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Report: Max Muncy to participate in 2018 Home Run Derby

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Pedro Moura of The Athletic reports that Dodgers infielder Max Muncy said on the club’s radio station that he will participate in the Home Run Derby. The Derby will be held at Nationals Park one week from now as part of the All-Star Game festivities.

Muncy, 27, has had a breakout season for the Dodgers. He’s hitting .270/.407/.610 with 20 home runs and 38 RBI in 248 plate appearances. He was called up in mid-April to help cover third base after Logan Forsythe went down with an injury. After Justin Turner returned from the disabled list in mid-May, Muncy started drawing starts at first base, sharing the position with Cody Bellinger.

Nationals outfielder Bryce Harper is currently the only other confirmed participant in the 2018 Home Run Derby. So far, we’ve had more stars publicly decline participating — Aaron Judge, Giancarlo Stanton, Mookie Betts, J.D. Martinez — than opt in.

Judge won last year’s derby, edging the Twins’ Miguel Sanó in the final round, 11-10. The other participants last year were Stanton, Bellinger, Gary Sánchez, Mike Moustakas, Charlie Blackmon, and Justin Bour.

Rays lose, clinching postseason berth for Athletics

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The Rays lost 4-1 to the Yankees on Monday night, which clinched a postseason berth for the Athletics just as they began their own game against the Mariners. For the 94-62 A’s, it’s their first postseason appearance since 2014 when they lost the AL Wild Card game to the Royals.

Major League Baseball celebrated the Athletics’ achievement by tweeting this fact: The A’s are the first team since 1988 to make the postseason with baseball’s lowest Opening Day payroll ($66 million).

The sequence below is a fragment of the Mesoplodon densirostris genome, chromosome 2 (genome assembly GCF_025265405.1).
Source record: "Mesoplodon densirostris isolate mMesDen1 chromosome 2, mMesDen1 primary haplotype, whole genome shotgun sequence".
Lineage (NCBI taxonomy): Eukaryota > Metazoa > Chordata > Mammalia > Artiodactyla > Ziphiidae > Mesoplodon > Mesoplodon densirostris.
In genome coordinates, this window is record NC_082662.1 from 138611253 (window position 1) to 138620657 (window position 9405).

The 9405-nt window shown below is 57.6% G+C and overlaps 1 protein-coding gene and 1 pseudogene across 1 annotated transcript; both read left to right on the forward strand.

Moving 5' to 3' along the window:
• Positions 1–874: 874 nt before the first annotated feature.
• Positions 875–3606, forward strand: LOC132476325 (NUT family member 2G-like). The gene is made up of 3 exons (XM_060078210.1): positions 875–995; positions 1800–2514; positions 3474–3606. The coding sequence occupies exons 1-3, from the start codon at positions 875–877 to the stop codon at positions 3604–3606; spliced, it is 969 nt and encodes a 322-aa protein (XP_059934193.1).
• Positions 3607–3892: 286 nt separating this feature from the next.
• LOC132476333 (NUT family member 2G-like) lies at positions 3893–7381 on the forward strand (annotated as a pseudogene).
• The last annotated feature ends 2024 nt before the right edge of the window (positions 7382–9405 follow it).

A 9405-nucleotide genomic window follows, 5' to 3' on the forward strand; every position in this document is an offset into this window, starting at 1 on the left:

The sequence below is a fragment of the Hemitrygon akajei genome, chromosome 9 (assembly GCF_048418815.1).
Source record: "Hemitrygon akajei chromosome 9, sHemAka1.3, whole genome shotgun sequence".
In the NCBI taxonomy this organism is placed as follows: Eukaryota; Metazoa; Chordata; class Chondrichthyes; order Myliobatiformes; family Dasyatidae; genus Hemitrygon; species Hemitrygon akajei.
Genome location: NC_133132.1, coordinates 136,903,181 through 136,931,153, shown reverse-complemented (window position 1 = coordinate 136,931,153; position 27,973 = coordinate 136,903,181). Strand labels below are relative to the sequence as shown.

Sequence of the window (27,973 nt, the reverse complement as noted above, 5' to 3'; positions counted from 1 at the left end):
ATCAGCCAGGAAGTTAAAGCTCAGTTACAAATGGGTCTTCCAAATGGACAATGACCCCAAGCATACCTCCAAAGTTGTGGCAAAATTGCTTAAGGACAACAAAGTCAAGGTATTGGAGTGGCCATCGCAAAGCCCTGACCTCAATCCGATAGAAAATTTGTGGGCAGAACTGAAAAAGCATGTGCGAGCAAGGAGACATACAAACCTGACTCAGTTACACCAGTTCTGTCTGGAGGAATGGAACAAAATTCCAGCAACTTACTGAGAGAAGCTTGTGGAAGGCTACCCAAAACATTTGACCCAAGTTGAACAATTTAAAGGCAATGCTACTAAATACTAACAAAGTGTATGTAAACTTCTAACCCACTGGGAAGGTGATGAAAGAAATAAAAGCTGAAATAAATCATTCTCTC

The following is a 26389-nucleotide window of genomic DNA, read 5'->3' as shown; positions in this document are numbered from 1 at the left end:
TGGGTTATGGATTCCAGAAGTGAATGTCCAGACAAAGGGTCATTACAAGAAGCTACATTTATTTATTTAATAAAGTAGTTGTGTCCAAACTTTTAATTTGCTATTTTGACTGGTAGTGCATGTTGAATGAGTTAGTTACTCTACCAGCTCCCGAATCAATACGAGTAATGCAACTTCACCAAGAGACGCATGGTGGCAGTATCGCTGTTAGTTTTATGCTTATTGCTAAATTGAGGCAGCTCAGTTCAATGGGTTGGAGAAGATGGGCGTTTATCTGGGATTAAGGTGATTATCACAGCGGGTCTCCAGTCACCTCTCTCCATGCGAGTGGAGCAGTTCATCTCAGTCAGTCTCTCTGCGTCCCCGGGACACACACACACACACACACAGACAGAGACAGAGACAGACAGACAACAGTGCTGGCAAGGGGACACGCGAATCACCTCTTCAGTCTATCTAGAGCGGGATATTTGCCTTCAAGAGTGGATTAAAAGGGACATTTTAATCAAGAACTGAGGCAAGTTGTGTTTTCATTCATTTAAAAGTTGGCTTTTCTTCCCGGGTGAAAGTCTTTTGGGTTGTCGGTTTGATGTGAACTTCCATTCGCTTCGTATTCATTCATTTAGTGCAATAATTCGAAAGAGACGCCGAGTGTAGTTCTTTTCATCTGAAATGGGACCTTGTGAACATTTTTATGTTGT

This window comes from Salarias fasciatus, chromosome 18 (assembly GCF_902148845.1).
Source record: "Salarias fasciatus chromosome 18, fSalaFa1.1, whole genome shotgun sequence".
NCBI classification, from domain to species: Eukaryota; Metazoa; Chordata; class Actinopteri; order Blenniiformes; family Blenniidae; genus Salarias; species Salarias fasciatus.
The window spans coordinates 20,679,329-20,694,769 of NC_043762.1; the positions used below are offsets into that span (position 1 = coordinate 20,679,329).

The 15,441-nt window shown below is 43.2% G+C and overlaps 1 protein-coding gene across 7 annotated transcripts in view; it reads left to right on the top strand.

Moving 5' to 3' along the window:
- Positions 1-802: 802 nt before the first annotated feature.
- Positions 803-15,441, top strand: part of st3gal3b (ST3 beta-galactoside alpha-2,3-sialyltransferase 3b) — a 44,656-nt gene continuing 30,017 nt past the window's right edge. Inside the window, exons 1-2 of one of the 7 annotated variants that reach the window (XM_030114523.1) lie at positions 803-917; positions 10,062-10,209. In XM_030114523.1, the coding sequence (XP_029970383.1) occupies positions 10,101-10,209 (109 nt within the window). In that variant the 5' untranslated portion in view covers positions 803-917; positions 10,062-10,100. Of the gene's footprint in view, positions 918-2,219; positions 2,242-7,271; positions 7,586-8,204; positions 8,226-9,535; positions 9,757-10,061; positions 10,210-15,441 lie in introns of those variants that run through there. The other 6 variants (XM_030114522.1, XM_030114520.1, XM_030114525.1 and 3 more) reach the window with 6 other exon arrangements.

Yay?

John J. Fisher, who has owned the A’s since 2005, has a net worth approaching $3 billion. The Athletics franchise is valued at over $1 billion. Yet the A’s have never had an Opening Day payroll at $90 million or above and have consistently been among the teams with the lowest payrolls. The cultural shift towards embracing analytics has allowed the A’s to get away with investing as little money as possible into the team. Moneyball helped change baseball’s zeitgeist such that many began to fetishize doing things on the cheap and now the league itself is embracing it.

What the fact MLB tweeted says is actually this: John J. Fisher was able to save a few bucks this year and the A’s still somehow made it to the postseason.

The Athletics’ success is due to a whole host of players, but particularly youngsters Matt Olson, Matt Chapman, Sean Manaea, Daniel Mengden, Lou Trivino, among others. All are pre-arbitration aside from Manaea. When it comes time to pay them something approaching what they’re actually worth, will the A’s reward them for their contributions or will they do what they’ve always done and cut bait? After reaching the postseason in 2014, the A’s traded away Josh Donaldson, Brandon Moss, Jeff Samardzija, and John Jaso. Each was a big influence on the club’s success. Athletics fans should be happy their favorite team has reached the postseason, but if the team’s history is any precedent, they shouldn’t get attached to any of the players. Is that really something Major League Baseball should be advocating?